Our hero is coming home, 3-A A +A
As I See It
Saturday, June 21, 2014
MARIE Ireton, a supervisor at the library of the United States Information Service (USIS), recalled her experience with the other passengers. “We were frightened. We stayed in our seats and exchanged comments. After 15 minutes, I noticed that the plane turned left, and then it took a northerly course. I knew we were going the wrong way.”
When Marie looked out of the window, she saw the nose of Luzon. After two hours of uncertain flight, the passengers caught sight of the China Mainland. Marie said, “I could distinguish it because of the rice paddies and the architecture.” Flying reached up to four hours. Later, the passengers (from the plane’s window) saw the coastline of China. Somewhere in the open space above, two Nationalist (Taiwan) fighter planes saw the PAL DC-3 flying. The pilots contacted their base if it is expecting a plane to enter their area. The answer was negative. That started the chase. At first it was not clear if PAL DC-3 was an intruder or something went wrong with the plane.
It was said that by this time, anti-aircraft fire from shore batteries in Amoy opened up on the plane. It was just like what we see in the movie. But this time, it is not a film. Real bullets are aimed at a real plane with passengers inside. Gaston, being a former Philippine Air Force Pilot was able to maneuver by moving the plane away from the range of fire. The two planes tailing them fired several bursts as a warning.
His training at the Air Force made Gaston an expert in dealing with a situation like this. Like James Bond in “Quantum of Solace,” he recognized the markings of a patrol plane from Nationalist China. Like a real pro, he wagged his plane’s wings to signal distress. The Chinese pilots signaled him to follow by leading the way. Ang was hesitant to agree what Gaston wanted. He did not want the plane to change course.
There was no choice left for Ang because the bullets began to rip into PAL DC-3. Ang’s move was to borrow a white handkerchief from Gaston and waved it at the Taiwanese pilot. The passengers at the cabin were also doing their best to catch the attention of the Taiwanese pilots. Carlos Baranda, an insurance executive, had removed one of the white seat covers and scribbled “S.O.S. US” using Araceli Barrera’s red lipstick. He then started to wave the seat cover from the window of PAL-DC 3 hoping that the Taiwanese pilot would see it.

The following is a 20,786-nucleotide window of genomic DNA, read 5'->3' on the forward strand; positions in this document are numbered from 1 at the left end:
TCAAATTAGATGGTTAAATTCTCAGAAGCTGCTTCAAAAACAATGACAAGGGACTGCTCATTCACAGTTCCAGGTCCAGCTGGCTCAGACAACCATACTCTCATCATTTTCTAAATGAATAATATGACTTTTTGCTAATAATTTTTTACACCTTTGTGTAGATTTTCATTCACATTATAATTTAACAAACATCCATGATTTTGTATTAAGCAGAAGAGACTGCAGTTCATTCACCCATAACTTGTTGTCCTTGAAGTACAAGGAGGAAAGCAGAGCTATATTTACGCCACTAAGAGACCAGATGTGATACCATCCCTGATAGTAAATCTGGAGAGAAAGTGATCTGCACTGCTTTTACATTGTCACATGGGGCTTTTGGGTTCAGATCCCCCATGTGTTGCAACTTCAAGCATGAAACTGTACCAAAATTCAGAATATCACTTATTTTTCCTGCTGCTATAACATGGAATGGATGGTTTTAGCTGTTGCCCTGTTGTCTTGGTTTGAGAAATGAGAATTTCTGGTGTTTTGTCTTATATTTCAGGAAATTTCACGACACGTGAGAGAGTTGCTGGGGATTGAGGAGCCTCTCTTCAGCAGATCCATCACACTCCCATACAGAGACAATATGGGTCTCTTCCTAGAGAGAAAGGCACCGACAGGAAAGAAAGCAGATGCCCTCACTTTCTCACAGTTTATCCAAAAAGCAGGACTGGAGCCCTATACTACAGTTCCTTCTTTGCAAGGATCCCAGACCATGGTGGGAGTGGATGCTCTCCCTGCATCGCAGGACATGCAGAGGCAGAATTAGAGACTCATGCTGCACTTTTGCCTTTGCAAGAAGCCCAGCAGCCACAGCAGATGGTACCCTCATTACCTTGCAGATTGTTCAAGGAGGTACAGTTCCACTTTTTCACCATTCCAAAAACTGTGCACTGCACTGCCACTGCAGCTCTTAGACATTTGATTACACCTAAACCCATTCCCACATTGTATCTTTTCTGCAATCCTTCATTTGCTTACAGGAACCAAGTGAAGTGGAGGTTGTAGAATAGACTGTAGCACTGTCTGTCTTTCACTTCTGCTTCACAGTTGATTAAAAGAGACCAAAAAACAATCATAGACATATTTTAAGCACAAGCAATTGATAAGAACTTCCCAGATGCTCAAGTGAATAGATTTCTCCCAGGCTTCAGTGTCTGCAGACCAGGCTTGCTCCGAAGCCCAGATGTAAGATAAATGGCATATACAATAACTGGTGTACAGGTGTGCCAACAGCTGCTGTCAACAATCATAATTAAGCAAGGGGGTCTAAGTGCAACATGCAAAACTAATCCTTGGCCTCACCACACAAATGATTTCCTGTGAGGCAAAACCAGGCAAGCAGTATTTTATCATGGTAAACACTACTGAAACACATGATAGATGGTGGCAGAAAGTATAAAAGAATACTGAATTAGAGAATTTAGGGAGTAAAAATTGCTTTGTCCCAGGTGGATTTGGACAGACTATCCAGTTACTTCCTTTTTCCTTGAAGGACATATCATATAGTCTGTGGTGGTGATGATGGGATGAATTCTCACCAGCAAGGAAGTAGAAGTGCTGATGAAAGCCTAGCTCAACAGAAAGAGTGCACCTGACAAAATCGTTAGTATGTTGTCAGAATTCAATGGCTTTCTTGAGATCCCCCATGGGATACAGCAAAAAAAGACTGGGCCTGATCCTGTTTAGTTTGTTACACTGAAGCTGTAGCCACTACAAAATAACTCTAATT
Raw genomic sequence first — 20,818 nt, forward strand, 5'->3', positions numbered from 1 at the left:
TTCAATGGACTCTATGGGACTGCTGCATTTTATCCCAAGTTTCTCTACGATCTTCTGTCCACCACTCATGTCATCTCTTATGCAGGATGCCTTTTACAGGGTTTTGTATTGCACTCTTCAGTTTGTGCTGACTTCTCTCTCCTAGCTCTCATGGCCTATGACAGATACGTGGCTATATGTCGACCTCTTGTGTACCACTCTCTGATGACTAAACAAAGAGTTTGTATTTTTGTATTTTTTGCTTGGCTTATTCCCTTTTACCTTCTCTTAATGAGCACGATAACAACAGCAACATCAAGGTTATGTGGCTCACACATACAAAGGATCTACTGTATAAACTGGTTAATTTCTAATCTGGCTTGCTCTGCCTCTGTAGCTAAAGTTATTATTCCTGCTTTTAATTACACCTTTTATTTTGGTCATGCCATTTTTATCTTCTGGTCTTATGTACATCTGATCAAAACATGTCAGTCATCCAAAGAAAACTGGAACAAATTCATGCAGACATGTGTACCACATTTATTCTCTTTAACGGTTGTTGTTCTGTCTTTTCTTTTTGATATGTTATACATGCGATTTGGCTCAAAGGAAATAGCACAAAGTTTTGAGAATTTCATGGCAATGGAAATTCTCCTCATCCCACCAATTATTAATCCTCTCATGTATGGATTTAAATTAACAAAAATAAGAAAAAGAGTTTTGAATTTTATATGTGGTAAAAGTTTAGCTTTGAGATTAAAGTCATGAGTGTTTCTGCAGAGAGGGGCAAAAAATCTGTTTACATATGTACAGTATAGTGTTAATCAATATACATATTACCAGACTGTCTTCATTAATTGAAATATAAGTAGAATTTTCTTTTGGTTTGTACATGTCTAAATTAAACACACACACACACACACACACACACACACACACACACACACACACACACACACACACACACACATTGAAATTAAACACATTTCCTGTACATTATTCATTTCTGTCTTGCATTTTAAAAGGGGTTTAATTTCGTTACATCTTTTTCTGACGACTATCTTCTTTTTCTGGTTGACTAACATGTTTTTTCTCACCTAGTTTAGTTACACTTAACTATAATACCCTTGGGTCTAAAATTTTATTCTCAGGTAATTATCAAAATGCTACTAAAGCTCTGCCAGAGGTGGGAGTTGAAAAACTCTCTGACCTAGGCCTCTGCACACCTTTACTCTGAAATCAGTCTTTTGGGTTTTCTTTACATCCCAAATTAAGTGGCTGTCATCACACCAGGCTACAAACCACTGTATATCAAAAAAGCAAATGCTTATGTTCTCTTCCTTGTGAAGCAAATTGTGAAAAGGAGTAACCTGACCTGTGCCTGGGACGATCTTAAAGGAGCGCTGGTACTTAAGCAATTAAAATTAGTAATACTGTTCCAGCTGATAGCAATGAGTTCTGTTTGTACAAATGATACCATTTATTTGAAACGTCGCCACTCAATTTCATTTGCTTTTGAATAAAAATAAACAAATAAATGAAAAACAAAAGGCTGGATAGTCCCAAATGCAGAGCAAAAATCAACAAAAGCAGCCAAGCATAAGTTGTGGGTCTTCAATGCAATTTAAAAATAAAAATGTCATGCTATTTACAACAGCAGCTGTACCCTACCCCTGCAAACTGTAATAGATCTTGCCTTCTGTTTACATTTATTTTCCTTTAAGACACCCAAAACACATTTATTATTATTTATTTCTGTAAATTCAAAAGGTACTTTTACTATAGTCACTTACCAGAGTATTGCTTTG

Meanwhile, Gaston was focused on flying low. He was flying between school houses and posts trying to spot the nearest runway where he would land. The aircraft used by the Taiwanese pilot was almost the same with the one he used while training at the Philippine Air Force. He was familiar with its speed and capabilities.
Gaston saw a runway and landed the plane with precision. He landed the plane practically nose to nose with another commercial plane. As soon as the plane was parked, Ang hurriedly proceeded to the luggage hatch in the cockpit trying to go out of the plane. Gaston rushed through the cabin door, leaping over the dead body of Diago.
He ran out of the aircraft just to see a swarm of Nationalist (Taiwanese) soldiers with fixed bayonets on their rifles. Like Indiana Jones in his movies, he tried to make all body movements indicating that he is a friend, not an enemy. He waved to the pilot of a commercial plane (a Caucasian) telling him that they have been hijacked.
The other pilot was also shocked of what he saw. He stuck his head out doing nothing. The soldiers tried to close in on Gaston while Ang (like a real villain) mingled with the other passengers walking on the tarmac. There was a man wearing white polo shirt and khaki pants who approached Gaston. He could be an interpreter.
The man, speaking in broken English, questioned Gaston about the circumstances of their arrival. The Taiwanese soldiers thought that Gaston was there as an invader. The landing of PAL DC-3 was misinterpreted because it was not included in the schedule of arrival for that hour. The interpreter explained also to the frightened Gaston that he landed not in Amoy but in Quemoy Island, a Chiang Kai Shek outpost outside of the post of Amoy.
For Capt. Felix Gaston that was his longest day. His ordeal was a morbid psychology of the doomed characters inside PAL DC-3. His day ended in an exotic locale and his experience was not just a game of cricket. (To be continued)
Published in the Sun.Star Bacolod newspaper on June 21, 2014.